Oral Anticoagulant Type and Outcome After TAVR

Study Questions:

What is the impact of oral anticoagulation (OAC) type on clinical outcomes 1 year after transcatheter aortic valve replacement (TAVR)?


This study enrolled 962 consecutive patients who underwent TAVR at four centers in Europe and were discharged on either a nonvitamin K antagonist OAC (NOAC) or vitamin K antagonist (VKA). Using propensity scores with inverse probability weighting, they compared the rates of all-cause mortality, myocardial infarction (MI), and cerebrovascular events within 1 year of TAVR placement. They also assessed for bleeding events.


Among the 326 patients treated with NOAC and 636 patients treated with VKA, the mean age was 81.3 ± 6.3 years, mean Society of Thoracic Surgeons score was 4.5% (interquartile range, 3.0-7.3%), and 52.5% were women. Balloon-expandable TAVR was used in 62.7% of cases. The combined incidence of all-cause mortality, MI, and cerebrovascular event occurred in 21.2% of NOAC-treated patients and 15.0% of VKA-treated patients (adjusted hazard ratio [aHR], 1.44; 95% confidence interval [CI], 1.00-2.07). The 1-year incidence of bleeding was 33.9% versus 34.1% in the NOAC- and VKA-treated patients (aHR, 0.97; 95% CI, 0.74-1.26). The 1-year incidence of all-cause mortality was 16.5% versus 12.2% in the NOAC- and VKA-treated patients (aHR, 1.36; 95% CI, 0.90-2.06).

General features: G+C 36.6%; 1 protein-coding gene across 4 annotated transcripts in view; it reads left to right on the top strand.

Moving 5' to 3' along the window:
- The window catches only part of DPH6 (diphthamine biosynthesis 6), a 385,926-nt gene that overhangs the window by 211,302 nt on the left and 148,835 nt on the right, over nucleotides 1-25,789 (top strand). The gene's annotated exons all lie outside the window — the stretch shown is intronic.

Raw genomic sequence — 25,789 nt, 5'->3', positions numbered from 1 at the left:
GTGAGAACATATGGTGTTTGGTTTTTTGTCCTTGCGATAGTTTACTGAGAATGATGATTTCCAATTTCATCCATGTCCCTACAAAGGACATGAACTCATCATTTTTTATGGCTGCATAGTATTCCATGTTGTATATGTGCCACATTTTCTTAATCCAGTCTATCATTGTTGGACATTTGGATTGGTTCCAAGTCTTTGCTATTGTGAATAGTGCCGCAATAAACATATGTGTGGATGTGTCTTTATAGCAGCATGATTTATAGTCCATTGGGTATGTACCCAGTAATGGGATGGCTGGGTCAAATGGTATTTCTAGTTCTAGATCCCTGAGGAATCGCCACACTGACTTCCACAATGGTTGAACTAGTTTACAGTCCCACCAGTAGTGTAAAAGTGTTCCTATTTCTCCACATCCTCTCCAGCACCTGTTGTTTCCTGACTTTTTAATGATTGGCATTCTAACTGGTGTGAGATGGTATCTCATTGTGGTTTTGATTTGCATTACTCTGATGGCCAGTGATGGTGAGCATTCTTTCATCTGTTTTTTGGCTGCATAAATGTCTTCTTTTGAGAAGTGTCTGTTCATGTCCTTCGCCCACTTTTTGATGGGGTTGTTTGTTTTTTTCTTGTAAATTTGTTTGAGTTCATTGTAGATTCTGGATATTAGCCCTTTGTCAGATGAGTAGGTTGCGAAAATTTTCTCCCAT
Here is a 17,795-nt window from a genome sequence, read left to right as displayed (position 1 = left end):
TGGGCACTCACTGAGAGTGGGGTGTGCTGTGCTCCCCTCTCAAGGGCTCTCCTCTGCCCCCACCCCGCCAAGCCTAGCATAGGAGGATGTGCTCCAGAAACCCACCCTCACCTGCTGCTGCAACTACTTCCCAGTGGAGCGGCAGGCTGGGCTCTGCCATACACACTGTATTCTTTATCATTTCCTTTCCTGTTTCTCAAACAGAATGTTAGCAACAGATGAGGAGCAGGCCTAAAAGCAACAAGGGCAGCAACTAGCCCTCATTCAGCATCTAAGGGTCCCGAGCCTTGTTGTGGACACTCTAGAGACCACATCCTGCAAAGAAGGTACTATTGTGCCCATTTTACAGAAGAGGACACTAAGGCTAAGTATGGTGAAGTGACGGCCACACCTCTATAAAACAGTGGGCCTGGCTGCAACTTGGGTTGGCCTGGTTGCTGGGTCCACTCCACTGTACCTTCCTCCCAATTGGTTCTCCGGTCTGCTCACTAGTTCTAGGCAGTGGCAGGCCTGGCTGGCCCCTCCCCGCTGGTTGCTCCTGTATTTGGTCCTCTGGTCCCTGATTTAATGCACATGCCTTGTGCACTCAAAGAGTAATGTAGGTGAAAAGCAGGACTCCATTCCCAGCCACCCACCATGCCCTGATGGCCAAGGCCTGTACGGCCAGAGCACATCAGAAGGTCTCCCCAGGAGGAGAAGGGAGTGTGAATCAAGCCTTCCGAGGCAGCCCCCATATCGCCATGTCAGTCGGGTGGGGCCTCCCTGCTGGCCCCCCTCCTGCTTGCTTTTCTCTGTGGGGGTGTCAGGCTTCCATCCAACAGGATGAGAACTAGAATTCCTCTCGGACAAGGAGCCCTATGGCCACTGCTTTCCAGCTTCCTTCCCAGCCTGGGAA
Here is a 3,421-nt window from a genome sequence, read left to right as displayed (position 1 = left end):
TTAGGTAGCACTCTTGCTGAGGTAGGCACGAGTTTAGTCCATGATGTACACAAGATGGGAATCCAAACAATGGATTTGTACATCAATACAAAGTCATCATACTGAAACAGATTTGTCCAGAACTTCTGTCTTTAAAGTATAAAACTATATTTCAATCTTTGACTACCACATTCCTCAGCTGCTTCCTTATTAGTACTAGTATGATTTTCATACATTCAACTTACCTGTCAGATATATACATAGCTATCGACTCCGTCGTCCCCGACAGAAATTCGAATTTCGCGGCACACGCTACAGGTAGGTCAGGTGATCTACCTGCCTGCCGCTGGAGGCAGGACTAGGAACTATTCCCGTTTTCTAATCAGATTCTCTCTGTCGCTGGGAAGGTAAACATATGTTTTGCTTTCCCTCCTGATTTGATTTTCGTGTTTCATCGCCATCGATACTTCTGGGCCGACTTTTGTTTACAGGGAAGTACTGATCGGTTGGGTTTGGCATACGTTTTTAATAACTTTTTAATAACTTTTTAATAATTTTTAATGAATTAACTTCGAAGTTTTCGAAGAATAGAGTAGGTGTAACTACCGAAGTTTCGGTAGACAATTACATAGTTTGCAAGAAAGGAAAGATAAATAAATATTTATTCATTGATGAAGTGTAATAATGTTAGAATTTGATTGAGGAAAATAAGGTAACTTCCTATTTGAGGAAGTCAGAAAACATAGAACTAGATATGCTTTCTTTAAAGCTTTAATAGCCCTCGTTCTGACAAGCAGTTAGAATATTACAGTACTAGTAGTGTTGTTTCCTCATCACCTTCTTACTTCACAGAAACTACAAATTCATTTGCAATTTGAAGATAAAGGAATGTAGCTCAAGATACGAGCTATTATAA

The authors concluded that chronic use of NOAC and VKA among patients undergoing TAVR showed comparable bleeding risk. They also noted that the trend towards higher ischemic event rates with NOAC versus VKA require further exploration in large, randomized trials.


Up to 50% of patients undergoing TAVR for aortic stenosis have an indication for chronic OAC use (e.g., atrial fibrillation). This study provides evidence that there is little difference in bleeding risk between use of NOAC and VKA medications. However, it raises the possibility that NOAC use in the setting of TAVR might be associated with more ischemic events. Based on the cumulative incidence curves, there is some suggestion that the difference in thromboembolic risk may increase over time and that studies with longer follow-up are needed. Many patients and clinicians favor use of NOACs following TAVR given their relative ease of use and overall lower risk of intracranial hemorrhage. However, if the increased thromboembolic risk identified in this retrospective analysis were confirmed in prospective studies, that would change clinical practice. Current American College of Cardiology/American Heart Association (ACC/AHA) valvular heart disease guidelines do not stipulate if VKAs or NOACs are preferred in patients with TAVR who have another indication for OAC use. And the ACC/AHA atrial fibrillation guidelines only indicate that mechanical heart valves are a contraindication to NOAC use. Until prospective data are available, clinicians should alert their patients to the possibility of increased thromboembolic risk if NOAC use is selected over VKA following TAVR.

Clinical Topics: Anticoagulation Management, Cardiac Surgery, Geriatric Cardiology, Invasive Cardiovascular Angiography and Intervention, Valvular Heart Disease, Cardiac Surgery and VHD, Interventions and Structural Heart Disease

Keywords: Anticoagulants, Cardiac Surgical Procedures, Geriatrics, Heart Valve Diseases, Hemorrhage, Myocardial Infarction, Myocardial Ischemia, Risk, Thromboembolism, Thrombolytic Therapy, Transcatheter Aortic Valve Replacement, Vascular Diseases, Vitamin K

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